This attractive map of Java and Madura by Gerard van Keulen was originally published around 1720 in part V of ‘Zee-Fakkel’, the beautiful Dutch pilot guide to navigation in the East Indies and the Malay archipelago. The map contains hundreds of soundings of the sea around Java.
This map consists of two separate sheets (framed in one frame). Available in luxury framing (small inner frames, cloth and an outer frame) or normal framing.
size images: 46 cm x 40 cm
Attractive early 19th century (1818) Dutch map of Java, originally by JS van den Bosch (1780 – 1844), Major General, Knight of the 3rd Class of the Military William Order. Engraved by J. C Visser and produced by the Brothers van Cleef of the Hague and Amsterdam. One of 12 maps from Atlas van Overzeesche bezittingen [Atlas of Oversea Possessions] 1818.
This map is only available on high quality fine art bamboo paper.
This is an edited reproduction of a map originally published in 1794 by Laurie and Whittle of London in ‘The East India Pilot, or Oriental Navigator, on One Hundred and Eighteen Plates: Containing a Complete Collection of Charts and Plans’. In line with other sea charts of this period there is very little information about the inland areas. For merchants the seas and coastal cities were all that mattered.
Size image: 34 cm x 93 cm
Reproduction of A New Chart of the Java Sea, Whitin the Isles of Sunda; with its Straits and the Adjecent Seas, originally published in 1794 by Laurie and Whittle of London in ‘The East India Pilot, or Oriental Navigator, on One Hundred and Eighteen Plates: Containing a Complete Collection of Charts and Plans’. In line with other sea charts of this period there is very little information about the inland areas. For merchants the seas and coastal cities were all that mattered.
Size image: 58 cm x 40 cm (M) or 86 cm x 58 cm (L, original size printed on canvas)
Reproduction of a rare early 17th century map of Asia by the great Dutch engraver and map publisher Jodocus Hondius (1563-1612), who worked with many of the most prominent cartographers and publishers of maps at the end of the 16th century and the beginning of the 17th century. In 1604 he bought the plates of Mercator’s Atlas which, in spite of its excellence, had not competed successfully with Abraham Ortelius’ Theatrum Orbis Terrarum. In order to meet this competition Hondius added 37 new maps including one of the Asian continent and from 1606 published enlarged editions of the so-called Mercator/Hondius Atlas Sive Cosmographicae mediations de fabrica Mundi et Fabricati Figura. The new general delineation of Asia was to become the standard delineation of the region for the next 20 years. Hondius included a number of updates on the map with Korea being shown as an island and Japan is shown as three principal islands. The geography of the East Indian Islands is based on the Portuguese sources revealed in Linschoten’s Itinerario (1596) and Theodore De Bry’s Petit Voyages (1598-99). Java is shown with an incomplete southern coastline and New Guinea, which is marked with Spanish place names following, has an accompanying note in Latin stating; “Whether this is an island or part of the continent of Terra Australia has not yet been identified.”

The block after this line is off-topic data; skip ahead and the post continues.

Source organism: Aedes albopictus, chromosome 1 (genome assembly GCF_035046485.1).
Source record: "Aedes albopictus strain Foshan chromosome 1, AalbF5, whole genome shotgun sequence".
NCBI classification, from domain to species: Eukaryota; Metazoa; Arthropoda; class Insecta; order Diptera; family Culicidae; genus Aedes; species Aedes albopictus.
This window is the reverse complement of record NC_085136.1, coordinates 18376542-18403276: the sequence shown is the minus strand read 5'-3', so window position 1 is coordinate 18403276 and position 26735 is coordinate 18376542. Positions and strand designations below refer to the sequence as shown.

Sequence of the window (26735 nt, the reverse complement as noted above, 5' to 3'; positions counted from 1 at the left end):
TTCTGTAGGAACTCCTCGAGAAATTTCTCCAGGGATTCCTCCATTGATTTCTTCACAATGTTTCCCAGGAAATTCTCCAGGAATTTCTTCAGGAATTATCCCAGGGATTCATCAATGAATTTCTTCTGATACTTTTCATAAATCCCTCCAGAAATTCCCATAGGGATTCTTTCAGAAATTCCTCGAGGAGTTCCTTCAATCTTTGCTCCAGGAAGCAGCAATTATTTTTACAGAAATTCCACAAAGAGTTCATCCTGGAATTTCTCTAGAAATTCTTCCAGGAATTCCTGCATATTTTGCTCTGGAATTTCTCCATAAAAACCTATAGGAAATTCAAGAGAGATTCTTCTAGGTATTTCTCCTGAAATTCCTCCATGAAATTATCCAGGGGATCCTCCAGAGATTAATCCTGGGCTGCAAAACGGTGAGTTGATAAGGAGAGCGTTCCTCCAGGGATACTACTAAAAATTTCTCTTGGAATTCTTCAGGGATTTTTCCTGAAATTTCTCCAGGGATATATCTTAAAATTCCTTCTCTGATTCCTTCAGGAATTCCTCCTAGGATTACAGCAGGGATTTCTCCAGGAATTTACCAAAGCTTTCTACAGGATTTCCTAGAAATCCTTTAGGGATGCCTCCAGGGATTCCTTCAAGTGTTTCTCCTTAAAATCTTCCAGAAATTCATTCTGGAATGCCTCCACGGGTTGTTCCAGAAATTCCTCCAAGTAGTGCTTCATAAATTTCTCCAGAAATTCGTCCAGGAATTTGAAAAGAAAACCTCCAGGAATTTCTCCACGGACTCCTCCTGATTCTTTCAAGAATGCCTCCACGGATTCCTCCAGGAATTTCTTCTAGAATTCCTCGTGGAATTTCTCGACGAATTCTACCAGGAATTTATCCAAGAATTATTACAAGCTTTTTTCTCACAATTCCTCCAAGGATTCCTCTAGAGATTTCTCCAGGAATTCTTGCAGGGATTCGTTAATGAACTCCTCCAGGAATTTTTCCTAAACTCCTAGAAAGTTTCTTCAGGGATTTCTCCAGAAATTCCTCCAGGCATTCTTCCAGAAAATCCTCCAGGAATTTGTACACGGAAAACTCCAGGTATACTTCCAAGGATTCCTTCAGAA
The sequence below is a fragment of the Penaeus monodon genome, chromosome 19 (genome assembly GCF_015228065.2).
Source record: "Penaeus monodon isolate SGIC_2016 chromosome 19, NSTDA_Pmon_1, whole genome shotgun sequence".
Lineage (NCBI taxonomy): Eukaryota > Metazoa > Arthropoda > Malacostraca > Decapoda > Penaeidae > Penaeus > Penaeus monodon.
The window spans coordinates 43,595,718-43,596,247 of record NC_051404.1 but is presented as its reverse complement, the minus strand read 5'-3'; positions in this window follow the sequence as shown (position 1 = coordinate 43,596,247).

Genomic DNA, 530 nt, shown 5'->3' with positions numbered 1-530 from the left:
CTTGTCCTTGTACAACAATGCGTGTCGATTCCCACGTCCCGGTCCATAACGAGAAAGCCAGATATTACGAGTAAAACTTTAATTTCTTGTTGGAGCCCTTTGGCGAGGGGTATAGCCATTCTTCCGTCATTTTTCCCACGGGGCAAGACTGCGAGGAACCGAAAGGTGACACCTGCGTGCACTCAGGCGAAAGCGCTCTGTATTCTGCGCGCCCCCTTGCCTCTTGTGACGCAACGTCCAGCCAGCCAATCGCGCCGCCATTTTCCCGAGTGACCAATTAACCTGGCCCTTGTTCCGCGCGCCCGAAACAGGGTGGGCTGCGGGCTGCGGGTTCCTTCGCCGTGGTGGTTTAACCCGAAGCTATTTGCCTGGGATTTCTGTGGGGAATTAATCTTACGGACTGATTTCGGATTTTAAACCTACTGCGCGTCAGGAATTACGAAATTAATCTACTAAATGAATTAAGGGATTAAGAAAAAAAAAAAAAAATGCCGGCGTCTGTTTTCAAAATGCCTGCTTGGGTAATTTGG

Attractive large-scale map of the island of Bali, originally published in Amsterdam by Francois Valentyn in his “Oud en Nieuw Oost-Indien” ( 1724-26 ), and based on the earlier map of Bali compiled by Willem Lodewijcksz, a member of Cornelius de Houtman’s pioneering voyage to the East Indies in 1595-97.
Size image: 56 cm x 45 cm (printed on canvas)
The first step of organized tourism in Balinese history was made in 1924 when the Koninklijke Paketvaart-Maatschappij (KPM) established a weekly steamship route between Bali and Batavia (Jakarta), Singapore, Semarang, Surabaya and Makassar. The first tourists were from the Dutch colonial administration. The schedule was that the passengers disembarked on a Friday morning, made a round trip on the island by car and left on Sunday. They slept on the ship or in rest houses. Four years later, in 1928, the first international hotel in Bali was opened by the Dutch shipping company KPM: the Bali Hotel in downtown Denpasar, built on the site of the 1906 Badung puputan. Today the hotel still exists, holding a different name: Inna Bali Hotel.
size image: 44 cm x 69 cm
Decorative Mid-18th century large German map of Batavia by Johann Baptist Homann and originally published in the Homannischer Atlas around 1747. The plan shows the city and its immediate environs, the surrounding rice fields intersected by a network of waterways, canals and outlying fortifications. A detailed lettered key identifies the buildings and sites of importance of this capital and administrative centre of the Dutch East Indies. Inset views depict the city, Rathaus and the castle, whilst below there is a full-length black and white panorama of the city from the sea embellished on each side by portraits of native Javanese figures and exotic wildlife including a leopard and a cayman.
size image: 47 cm x 40 cm